Providing prompt and reliable healthcare is a challenge of massive proportions for a multitude of reasons, especially in under-developed or rural areas. The problem is a complex one and cannot be easily solved. However, thanks to recent technological advancements and breakthroughs, healthcare can become much more accessible to a greater population.
Solar steam sterilization
In 2012, researchers at Rice University revealed a new way to convert solar energy directly into steam using light-absorbing nanoparticles. The technology has been operationalised in the form of a solar steam-powered autoclave for sterilizing medical and dental equipment. At the heart of the tech are nanoparticles. These nanoparticles heat up when submerged in water and exposed to sunlight. The heat generation is so rapid that the surrounding water instantly vaporizes to form steam. The system even works with icy-cold water and boasts an overall energy efficiency of 24% (as opposed to commercial photovoltaic solar panels that typically have an overall energy efficiency of around 15%! The heat and pressure generated by the steam have been found sufficient to kill not just heat-resistant living microbes, but also spores and viruses.
Motorcycle ambulances are emergency vehicles that either carries a paramedic to a patient; or is used with a trailer or sidecar to transport patients. For obvious reasons, a motorcycle ambulance is able to respond to an emergency much faster than a four-wheeler in heavy traffic, which can drastically increase survival rates. The concept of motorcycle ambulances is not really a new one. They first came into use during the First World War, and were used by the British, French and Americans. However, with the advancement of technology, many countries across the world started creating fleets of motorcycle ambulances, that either operate as standalone units or complement regular ambulances. Bengaluru was the first Indian city to boast of a motorcycle ambulance in 2015. Delhi launched the project this year with 16 ambucycles, as they are often called.
Telemedicine is medical care provided at a distance. Medical data is sent from patients to doctors in real-time, eliminating the need for either party to travel in person to the other. The technology was first put into practice in the 1950s in the US. Medical staff at two different health centres in Pennsylvania about 24 miles apart transmitted radiologic images via telephone. Around the same time, a Canadian doctor built upon this technology into a Tele radiology system that was used in and around Montreal. In 1959, doctors at the University of Nebraska succeeded in transmitting neurological examinations to medical students across campus using a two-way interactive television. By 1964, the technology had become sufficiently advanced to enable them to provide health services 112 miles away. Originally, health professionals developed this technology to reach remote patients living in rural areas. However, in recent years, it has seen greater use in the urban context due to the convenience factor. Telemedicine makes up for healthcare shortages for urban populations, while also eliminating the need for a commute. The unavailability of sufficient numbers of medical professionals has led to the rise of telemedicine companies that offer patients 24/7 access to medical care with an on-call doctor. Others provide a telemedicine platform for physicians, allowing them virtual visits with their own patients. Still others offer hospitals and larger health centres access to extra clinical staff and specialists, enabling them to outsource special cases. With a wide variety of mobile health apps and new mobile medical devices that are consumer-friendly, patients are starting to use technology to monitor and track their health. Simple home-use medical devices that can take vitals and diagnose infections, monitor blood pressure and sugar levels are making it possible for patients to gather medical information needed for a diagnosis without going to a doctor’s office.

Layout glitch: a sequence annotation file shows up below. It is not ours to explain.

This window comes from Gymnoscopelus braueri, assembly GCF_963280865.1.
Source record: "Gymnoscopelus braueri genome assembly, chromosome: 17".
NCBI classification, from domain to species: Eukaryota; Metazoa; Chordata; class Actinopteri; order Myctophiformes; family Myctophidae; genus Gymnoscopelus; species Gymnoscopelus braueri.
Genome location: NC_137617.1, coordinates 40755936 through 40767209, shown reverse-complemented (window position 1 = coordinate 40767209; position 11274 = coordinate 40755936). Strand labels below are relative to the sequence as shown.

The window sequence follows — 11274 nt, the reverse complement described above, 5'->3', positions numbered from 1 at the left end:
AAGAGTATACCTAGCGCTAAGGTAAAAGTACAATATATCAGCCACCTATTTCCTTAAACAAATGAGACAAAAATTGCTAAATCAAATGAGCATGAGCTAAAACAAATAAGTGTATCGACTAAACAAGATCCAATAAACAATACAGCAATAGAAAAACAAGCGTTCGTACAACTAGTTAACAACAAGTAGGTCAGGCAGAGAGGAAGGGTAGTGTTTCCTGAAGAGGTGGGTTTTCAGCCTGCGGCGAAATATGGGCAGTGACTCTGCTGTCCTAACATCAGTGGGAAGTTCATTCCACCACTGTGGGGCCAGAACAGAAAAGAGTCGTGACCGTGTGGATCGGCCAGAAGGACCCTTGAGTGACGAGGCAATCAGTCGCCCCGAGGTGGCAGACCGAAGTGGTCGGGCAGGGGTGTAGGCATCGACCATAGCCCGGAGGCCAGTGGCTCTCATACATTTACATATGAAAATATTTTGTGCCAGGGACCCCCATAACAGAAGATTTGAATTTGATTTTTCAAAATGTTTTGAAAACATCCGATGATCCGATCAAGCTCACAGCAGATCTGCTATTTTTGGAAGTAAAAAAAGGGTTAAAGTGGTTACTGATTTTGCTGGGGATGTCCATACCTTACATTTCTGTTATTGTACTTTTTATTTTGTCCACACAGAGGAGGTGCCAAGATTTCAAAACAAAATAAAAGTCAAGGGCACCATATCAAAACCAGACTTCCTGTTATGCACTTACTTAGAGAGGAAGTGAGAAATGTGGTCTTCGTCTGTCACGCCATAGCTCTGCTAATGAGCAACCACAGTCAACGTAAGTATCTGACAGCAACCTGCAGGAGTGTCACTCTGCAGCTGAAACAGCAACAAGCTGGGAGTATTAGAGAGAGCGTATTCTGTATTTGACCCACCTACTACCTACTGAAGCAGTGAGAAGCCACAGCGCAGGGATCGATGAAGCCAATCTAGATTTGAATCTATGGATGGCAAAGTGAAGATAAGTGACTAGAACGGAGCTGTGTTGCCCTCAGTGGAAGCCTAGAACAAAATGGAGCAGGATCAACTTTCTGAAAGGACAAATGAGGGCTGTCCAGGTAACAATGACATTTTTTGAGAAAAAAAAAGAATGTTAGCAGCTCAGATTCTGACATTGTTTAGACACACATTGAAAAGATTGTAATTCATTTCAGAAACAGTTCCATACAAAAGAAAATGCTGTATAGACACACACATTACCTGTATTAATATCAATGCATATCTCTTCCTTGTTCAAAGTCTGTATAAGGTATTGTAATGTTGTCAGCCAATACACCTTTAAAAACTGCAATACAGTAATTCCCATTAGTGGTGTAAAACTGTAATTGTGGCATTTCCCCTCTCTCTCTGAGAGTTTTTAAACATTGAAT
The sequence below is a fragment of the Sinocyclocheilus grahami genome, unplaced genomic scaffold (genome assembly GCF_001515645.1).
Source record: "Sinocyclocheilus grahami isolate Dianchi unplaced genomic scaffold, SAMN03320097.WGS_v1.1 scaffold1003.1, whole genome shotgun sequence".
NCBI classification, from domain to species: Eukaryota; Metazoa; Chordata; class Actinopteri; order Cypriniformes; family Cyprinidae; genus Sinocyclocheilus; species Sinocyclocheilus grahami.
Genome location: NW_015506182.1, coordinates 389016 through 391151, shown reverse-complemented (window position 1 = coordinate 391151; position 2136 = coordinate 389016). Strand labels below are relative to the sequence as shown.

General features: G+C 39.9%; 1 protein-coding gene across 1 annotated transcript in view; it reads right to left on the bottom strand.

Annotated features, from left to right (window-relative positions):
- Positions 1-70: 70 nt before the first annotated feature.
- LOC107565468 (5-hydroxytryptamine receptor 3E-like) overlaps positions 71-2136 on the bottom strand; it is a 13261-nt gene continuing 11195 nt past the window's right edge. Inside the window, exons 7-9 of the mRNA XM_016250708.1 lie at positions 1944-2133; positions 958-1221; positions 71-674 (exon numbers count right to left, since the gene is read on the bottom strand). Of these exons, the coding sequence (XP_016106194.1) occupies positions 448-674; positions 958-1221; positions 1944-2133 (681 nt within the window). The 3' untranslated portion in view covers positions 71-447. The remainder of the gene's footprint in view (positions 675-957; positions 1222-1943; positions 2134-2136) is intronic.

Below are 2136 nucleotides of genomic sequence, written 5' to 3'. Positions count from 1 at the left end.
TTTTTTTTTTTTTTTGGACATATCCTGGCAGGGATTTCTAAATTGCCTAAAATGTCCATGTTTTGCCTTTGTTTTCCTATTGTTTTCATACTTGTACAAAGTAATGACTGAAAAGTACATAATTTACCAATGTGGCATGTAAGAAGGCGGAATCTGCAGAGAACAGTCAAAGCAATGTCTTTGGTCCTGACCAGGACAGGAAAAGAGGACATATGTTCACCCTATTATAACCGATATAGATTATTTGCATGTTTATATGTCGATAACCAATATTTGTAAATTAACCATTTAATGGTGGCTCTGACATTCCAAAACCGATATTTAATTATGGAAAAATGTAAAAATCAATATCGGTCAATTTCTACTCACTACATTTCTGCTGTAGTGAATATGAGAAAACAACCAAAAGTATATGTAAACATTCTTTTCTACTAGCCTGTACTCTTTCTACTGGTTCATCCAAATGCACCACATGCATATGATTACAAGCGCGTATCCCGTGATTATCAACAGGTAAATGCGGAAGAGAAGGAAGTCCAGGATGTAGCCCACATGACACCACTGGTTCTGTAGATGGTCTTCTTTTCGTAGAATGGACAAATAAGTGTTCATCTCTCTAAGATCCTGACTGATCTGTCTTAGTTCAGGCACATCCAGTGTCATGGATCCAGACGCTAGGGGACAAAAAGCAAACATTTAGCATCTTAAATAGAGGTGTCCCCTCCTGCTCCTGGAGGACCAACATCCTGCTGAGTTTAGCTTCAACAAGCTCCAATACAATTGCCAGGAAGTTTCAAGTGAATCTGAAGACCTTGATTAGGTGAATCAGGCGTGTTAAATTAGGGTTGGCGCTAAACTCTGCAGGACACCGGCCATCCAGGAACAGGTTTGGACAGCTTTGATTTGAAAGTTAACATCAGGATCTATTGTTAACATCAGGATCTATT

Sensors and wearable technology
Wearable medical devices and sensors are another way of collecting crucial medical data. Devices like the Fitbit have now become commonplace. Along with the basic functions that they perform which can often alert users to crises much before they become unmanageable, it is possible to equip patients with more advanced sensors for the period of recuperation (perhaps after a surgery) that can send an alert to a care provider if the patient falls down or detect skin pH levels to tell if a cut is getting infected. Technology has brought the world into our homes and at our fingertips in more ways than one. While its most appreciated benefit has been greater convenience, it is undeniable that it can revolutionize lives in much more fundamental ways. In a 4G/5G world, it could be the difference between life and death. At any rate, with new advancements happening almost every other day, the potential uses in the domain of healthcare and healthcare access are far greater than we can imagine at this point.